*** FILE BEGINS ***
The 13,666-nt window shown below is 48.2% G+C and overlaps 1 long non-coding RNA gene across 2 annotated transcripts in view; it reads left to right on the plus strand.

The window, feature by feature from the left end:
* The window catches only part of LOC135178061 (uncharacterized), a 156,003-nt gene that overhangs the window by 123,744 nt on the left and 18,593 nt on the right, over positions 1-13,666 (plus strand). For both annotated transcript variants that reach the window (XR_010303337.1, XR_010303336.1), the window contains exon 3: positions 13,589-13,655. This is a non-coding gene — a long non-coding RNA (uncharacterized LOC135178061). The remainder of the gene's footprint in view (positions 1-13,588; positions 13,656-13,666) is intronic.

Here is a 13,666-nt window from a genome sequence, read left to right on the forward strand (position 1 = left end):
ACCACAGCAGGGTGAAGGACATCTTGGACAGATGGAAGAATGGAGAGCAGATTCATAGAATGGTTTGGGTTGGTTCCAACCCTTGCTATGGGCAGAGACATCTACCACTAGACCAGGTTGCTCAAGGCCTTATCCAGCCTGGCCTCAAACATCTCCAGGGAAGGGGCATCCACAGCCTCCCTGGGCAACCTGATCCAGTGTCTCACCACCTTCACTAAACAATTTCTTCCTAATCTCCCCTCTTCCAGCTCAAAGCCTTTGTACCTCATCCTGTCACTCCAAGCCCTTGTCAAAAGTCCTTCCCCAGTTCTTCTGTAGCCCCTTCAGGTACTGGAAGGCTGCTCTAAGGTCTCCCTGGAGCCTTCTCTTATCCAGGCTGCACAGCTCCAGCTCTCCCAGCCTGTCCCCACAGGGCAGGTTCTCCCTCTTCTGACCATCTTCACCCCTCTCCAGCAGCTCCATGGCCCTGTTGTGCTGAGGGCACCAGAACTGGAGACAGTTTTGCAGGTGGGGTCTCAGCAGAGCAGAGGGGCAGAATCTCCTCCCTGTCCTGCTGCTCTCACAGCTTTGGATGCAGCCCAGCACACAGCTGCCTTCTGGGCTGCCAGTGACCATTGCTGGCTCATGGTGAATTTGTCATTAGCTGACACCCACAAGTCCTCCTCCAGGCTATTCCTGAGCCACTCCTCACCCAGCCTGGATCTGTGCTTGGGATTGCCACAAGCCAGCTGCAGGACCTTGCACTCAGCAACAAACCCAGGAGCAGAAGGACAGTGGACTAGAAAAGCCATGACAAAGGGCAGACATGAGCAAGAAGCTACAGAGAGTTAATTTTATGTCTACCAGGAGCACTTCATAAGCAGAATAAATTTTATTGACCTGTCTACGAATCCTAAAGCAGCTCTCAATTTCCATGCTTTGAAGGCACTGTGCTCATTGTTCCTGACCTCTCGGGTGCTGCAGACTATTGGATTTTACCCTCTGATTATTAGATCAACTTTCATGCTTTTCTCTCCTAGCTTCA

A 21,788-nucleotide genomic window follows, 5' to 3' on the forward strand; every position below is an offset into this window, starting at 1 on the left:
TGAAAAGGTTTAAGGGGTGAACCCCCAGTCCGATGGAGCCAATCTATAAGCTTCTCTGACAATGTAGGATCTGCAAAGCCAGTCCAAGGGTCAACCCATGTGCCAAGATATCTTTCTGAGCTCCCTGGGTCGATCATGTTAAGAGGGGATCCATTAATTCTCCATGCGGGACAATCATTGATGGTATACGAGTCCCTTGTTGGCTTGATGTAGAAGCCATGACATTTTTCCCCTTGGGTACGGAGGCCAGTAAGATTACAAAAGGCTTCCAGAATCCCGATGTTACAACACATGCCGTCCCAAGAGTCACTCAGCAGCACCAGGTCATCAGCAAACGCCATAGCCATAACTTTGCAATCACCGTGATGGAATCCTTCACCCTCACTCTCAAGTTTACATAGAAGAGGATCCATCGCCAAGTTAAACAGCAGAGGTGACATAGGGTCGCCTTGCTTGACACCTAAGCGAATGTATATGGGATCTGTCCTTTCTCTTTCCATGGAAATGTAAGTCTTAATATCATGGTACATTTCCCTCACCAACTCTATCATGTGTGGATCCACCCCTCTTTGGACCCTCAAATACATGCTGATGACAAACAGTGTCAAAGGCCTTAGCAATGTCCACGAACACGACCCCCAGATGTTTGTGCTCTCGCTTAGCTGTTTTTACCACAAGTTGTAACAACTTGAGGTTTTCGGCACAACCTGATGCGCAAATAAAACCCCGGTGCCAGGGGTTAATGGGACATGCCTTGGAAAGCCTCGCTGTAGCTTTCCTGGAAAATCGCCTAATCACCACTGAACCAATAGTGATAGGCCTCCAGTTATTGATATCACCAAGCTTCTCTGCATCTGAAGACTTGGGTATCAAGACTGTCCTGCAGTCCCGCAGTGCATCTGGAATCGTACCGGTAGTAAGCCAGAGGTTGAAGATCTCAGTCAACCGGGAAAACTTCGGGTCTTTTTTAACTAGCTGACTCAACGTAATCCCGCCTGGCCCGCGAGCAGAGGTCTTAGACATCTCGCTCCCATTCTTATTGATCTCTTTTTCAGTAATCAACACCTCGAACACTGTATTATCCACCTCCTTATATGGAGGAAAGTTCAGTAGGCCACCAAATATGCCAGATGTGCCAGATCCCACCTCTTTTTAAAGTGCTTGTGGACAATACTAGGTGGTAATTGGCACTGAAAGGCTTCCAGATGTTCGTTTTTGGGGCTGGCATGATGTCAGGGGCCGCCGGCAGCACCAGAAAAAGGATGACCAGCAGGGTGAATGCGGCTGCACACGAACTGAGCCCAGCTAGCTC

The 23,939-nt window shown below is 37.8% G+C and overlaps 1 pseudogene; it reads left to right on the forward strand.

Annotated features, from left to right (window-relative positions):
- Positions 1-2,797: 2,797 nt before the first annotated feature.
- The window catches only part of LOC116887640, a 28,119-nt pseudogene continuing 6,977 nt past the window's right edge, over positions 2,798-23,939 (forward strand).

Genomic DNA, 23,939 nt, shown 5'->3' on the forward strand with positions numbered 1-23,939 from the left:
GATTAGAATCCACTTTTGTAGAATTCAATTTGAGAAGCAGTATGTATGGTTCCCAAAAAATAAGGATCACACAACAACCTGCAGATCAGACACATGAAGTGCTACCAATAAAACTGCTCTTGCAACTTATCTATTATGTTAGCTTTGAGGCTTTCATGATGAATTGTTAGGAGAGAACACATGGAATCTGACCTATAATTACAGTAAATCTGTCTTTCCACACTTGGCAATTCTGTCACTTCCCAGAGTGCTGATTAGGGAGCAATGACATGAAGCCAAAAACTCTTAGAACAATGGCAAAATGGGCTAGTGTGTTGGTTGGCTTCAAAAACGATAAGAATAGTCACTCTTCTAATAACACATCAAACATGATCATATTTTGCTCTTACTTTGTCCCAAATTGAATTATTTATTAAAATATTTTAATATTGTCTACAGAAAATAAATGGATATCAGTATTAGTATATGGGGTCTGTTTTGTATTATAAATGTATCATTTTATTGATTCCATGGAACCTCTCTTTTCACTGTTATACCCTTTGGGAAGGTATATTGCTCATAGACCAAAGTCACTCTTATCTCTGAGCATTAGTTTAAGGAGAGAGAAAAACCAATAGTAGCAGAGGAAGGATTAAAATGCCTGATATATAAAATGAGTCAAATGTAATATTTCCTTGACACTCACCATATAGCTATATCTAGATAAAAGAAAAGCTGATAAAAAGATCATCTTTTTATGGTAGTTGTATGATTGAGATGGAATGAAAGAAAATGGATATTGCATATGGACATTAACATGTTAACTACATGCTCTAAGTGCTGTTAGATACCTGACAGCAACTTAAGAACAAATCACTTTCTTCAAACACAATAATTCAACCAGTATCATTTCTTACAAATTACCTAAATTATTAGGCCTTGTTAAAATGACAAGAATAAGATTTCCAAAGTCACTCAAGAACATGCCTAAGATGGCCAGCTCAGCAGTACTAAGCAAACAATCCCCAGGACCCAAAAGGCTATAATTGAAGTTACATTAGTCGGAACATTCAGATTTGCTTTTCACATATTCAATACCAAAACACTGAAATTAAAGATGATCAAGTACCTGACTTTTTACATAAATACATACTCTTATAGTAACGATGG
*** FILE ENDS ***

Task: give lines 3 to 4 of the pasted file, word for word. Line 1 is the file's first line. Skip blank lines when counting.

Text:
* The window catches only part of LOC135178061 (uncharacterized), a 156,003-nt gene that overhangs the window by 123,744 nt on the left and 18,593 nt on the right, over positions 1-13,666 (plus strand). For both annotated transcript variants that reach the window (XR_010303337.1, XR_010303336.1), the window contains exon 3: positions 13,589-13,655. This is a non-coding gene — a long non-coding RNA (uncharacterized LOC135178061). The remainder of the gene's footprint in view (positions 1-13,588; positions 13,656-13,666) is intronic.

Here is a 13,666-nt window from a genome sequence, read left to right on the forward strand (position 1 = left end):